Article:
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Materia Medica

Planting by the Stars






Barrel compost / Fladen

Public domain preparation

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About the Preparation -

  Preparation name Barrel compost / Fladen  
  Preparation category Public domain formulation  
  Manufacturer's name  
  Natural Order Min - Animal - Plant  
  Common Name  
  Latin Name  
  Chemical Formula  
  Mother tincture made Other ....  
  General description Maria Thun developed this. She put cow muck mixed with egg shells and basalt in an inverted half-barrel 'spiced' with the biodynamic compost preparations. Nettles can also be added. This is usually spread over the fields or over animal bedding, but has had various creative uses.

To treat one acre, add 1/3 barrel compost to 3 cup gallons water, stir alternating directions, creating vortices for 20 minutes, and apply to bare soil as a spray in the evening. Repeat three times each spring and fall. Also apply to fresh manure as often as needed. Barrel compost is especially useful in problem soils, heavy, cold, poor soils, and also at the start of conversion to organic or biodynamic. It is also great for restoring pastures that are worn out, overgrazed, or have mineral problems.

Effect on plants -

Named Issues
Overgrazing. (265)
Hay production (265)
Frost (432)
Palatability of grazing (433)
General Appearance
It is also great for restoring pastures that are worn out, overgrazed, or have mineral problems. (265)
Stem/trunk and bark - capillary system
Many farmers apply it to the field just after the cows have been moved, also running a harrow across to scatter the droppings, and following up with additional applications of homeopathic horn manure eight to 10 days later. This has resulted in up to 33 percent increase in production for fields thus treated. One farmer was able to double his hay production by using barrel compost weekly on the field and also to pretreat his stable manures and compost heap. (265)
A freak frost (29˚F) caught him by surprise ... and he thought he has lost all the foliage on his large crop of miners lettuce. It looked dismal but he decided to try spraying it with barrel compost anyway. The next night it frosted again, but on the following morning he said the plants looked better than they had before the first frost! (432)
... Corry was spraying barrel preparation on our corn ground. After he had finished there there was some left over, so he sprayed a small area of the field were the cows were.... an hour or two later when the cows got up to graze ... the only place they grazed was where Corry had applied the Barrel compost. It was as if there was an invisible fence around the area (433)
Generative organs
Notes and Academic Papers

Effect on Soil -

Soil characterisation
Decomposition of green manure (411)
Soil surface
Top soil
You know that when a seed is sown the first thing it needs to take root, other than water, is air. The root, the radicle has great need of air, oxygen. When you make a green manure, the soil life must digest the mass of green and it must use oxygen which it takes from the soil. Therefore the soil suffers a loss of oxygen when you dig in a green manure. If you sow right away the plant does not grow well because it lacks oxygen. One sould sow when the manure is already digested. The manure from the soil needs to be digested for two months in the cold season or just a month in summer. If we sprayed fladen before digging in the green manure the decomposition time is reduced up to a half so we can sow. (411)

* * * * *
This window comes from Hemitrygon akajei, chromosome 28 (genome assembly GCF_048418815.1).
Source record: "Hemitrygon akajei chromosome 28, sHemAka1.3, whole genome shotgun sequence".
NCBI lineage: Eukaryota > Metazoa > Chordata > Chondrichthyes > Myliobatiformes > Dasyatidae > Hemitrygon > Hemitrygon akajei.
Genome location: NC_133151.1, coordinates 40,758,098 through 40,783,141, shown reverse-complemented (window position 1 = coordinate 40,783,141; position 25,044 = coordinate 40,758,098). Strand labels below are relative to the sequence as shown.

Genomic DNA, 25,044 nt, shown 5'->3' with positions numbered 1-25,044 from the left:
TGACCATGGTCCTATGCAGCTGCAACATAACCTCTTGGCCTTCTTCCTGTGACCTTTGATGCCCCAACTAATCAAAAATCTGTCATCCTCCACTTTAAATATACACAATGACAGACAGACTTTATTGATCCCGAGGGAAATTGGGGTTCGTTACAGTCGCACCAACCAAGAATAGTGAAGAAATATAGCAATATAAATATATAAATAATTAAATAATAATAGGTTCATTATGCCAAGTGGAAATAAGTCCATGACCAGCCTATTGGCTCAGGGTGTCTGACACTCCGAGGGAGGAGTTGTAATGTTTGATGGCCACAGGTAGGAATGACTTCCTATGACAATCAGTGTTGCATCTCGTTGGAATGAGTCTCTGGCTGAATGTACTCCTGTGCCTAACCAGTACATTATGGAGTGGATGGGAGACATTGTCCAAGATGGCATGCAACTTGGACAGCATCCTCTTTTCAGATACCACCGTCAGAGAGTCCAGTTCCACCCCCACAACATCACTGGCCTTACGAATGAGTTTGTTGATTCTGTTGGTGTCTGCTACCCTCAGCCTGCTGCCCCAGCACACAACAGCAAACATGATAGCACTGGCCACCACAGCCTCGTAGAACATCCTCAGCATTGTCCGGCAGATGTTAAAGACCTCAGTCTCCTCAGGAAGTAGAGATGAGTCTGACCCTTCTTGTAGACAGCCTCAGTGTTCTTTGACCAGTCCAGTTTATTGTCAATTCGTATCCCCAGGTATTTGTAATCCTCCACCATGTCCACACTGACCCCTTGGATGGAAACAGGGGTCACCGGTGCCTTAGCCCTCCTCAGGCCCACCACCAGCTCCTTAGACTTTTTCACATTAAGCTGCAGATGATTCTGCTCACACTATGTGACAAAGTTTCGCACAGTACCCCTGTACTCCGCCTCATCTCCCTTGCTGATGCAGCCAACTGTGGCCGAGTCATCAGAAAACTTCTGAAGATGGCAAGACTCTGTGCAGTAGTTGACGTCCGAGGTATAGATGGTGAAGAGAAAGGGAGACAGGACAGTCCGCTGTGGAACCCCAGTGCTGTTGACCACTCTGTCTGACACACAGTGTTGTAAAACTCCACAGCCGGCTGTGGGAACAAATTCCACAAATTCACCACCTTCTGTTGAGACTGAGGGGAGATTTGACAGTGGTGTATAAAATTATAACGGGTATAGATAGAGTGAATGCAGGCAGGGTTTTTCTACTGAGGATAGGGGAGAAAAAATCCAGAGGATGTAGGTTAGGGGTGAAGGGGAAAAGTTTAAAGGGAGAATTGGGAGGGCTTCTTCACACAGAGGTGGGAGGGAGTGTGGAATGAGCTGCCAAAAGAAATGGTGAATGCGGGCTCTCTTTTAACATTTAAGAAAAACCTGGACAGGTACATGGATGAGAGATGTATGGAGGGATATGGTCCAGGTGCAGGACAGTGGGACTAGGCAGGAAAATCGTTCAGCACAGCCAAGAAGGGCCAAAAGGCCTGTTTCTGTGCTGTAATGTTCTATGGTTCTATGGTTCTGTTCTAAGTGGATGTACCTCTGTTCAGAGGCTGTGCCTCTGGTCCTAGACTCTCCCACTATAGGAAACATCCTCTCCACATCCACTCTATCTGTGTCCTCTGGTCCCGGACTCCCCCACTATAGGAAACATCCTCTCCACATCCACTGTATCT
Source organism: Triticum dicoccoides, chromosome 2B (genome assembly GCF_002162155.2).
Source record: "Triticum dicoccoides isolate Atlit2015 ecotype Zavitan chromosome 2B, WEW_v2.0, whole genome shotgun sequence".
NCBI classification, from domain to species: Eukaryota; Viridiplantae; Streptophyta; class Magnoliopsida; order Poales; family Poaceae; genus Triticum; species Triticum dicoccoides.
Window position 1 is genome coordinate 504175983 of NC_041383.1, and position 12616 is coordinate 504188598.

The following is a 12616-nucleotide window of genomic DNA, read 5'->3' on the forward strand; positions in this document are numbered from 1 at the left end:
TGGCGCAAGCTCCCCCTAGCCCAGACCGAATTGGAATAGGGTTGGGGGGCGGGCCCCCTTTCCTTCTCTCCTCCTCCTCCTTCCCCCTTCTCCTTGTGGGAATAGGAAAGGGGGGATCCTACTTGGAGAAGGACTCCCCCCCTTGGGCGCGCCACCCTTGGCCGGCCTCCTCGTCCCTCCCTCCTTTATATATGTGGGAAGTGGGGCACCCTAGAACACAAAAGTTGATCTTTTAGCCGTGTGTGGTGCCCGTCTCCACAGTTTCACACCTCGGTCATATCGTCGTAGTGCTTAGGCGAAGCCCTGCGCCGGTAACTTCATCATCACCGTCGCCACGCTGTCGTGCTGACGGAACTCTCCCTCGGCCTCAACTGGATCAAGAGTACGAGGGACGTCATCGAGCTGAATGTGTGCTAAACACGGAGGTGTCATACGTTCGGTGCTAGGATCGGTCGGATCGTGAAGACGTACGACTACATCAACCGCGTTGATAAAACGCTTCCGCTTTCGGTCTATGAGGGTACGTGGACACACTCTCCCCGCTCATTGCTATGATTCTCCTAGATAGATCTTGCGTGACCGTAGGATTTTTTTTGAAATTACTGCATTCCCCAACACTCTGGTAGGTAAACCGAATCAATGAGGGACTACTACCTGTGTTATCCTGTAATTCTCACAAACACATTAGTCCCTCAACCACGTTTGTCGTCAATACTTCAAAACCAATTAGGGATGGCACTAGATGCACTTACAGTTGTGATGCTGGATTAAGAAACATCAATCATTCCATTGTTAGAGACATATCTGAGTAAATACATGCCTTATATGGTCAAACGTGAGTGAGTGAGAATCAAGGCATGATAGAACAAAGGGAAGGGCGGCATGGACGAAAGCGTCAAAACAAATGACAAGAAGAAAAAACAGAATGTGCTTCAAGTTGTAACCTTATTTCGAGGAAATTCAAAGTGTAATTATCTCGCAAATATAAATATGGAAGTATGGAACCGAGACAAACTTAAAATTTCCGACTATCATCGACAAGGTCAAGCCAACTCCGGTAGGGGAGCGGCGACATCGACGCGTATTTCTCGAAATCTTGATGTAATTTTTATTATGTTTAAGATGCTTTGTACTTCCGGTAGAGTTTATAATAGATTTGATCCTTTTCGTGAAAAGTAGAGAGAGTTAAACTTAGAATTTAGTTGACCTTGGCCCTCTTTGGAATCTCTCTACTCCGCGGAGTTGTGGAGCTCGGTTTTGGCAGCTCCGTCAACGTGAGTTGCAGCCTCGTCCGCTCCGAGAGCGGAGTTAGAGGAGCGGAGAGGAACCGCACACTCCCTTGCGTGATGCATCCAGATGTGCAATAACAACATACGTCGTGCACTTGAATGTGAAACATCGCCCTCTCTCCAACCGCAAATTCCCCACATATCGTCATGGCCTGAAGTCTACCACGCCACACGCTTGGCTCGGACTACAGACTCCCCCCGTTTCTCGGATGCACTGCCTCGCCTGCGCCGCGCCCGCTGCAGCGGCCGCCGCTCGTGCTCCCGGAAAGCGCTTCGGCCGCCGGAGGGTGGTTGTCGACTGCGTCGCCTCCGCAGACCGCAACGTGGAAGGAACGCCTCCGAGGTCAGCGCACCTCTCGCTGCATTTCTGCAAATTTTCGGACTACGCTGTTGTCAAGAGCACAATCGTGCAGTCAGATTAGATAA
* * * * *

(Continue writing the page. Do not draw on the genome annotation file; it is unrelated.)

Sub soil
Notes and Academic Papers

Effects on compost and manure -



Manure losses (265)
Heap surface
.. on fresh manure of all types to stop the noxious odors and preserve the nutrients. We have tried this with remarkable success in our own poultry house. (265)
Inner heap
Notes and Academic Papers
Three biodynamic preparations viz., Panchagavya (PG), BD500 and ‘Cow pat pit’ (CPP) showed high counts of lactobacilli (109 ml−1) and yeasts (104 ml−1). Actinomycetes were present only in CPP (104 ml−1) and absent in the other two. Seven bacterial isolates from these ferments were identified by a polyphasic approach: Bacillus safensis (PG1), Bacillus cereus (PG2, PG4 PG5), Bacillus subtilis (BD2) Lysinibacillus xylanilyticus (BD3) and Bacillus licheniformis (CPP1). This is the first report of L. xylanilyticus and B. licheniformis in biodynamic preparations. Only three carbon sources—dextrose, sucrose and trehalose out of 21 tested were utilized by all the bacteria. None could utilize arabinose, dulcitol, galactose, inositol, inulin, melibiose, raffinose, rhamnose and sorbitol. All the strains produced indole acetic acid (1.8–3.7 μg ml−1 culture filtrate) and ammonia. None could fix nitrogen; but all except B. safensis and B. licheniformis could solubilize phosphorous from insoluble tri-calcium phosphate. All the strains except L. xylaniliticus exhibited antagonism to the plant pathogen Rhizoctonia bataticola whereas none could inhibit Sclerotium rolfsi. In green house experiment in soil microcosms, bacterial inoculation significantly promoted growth of maize; plant dry weight increased by ~21 % due to inoculation with B. cereus (PG2). (1633)

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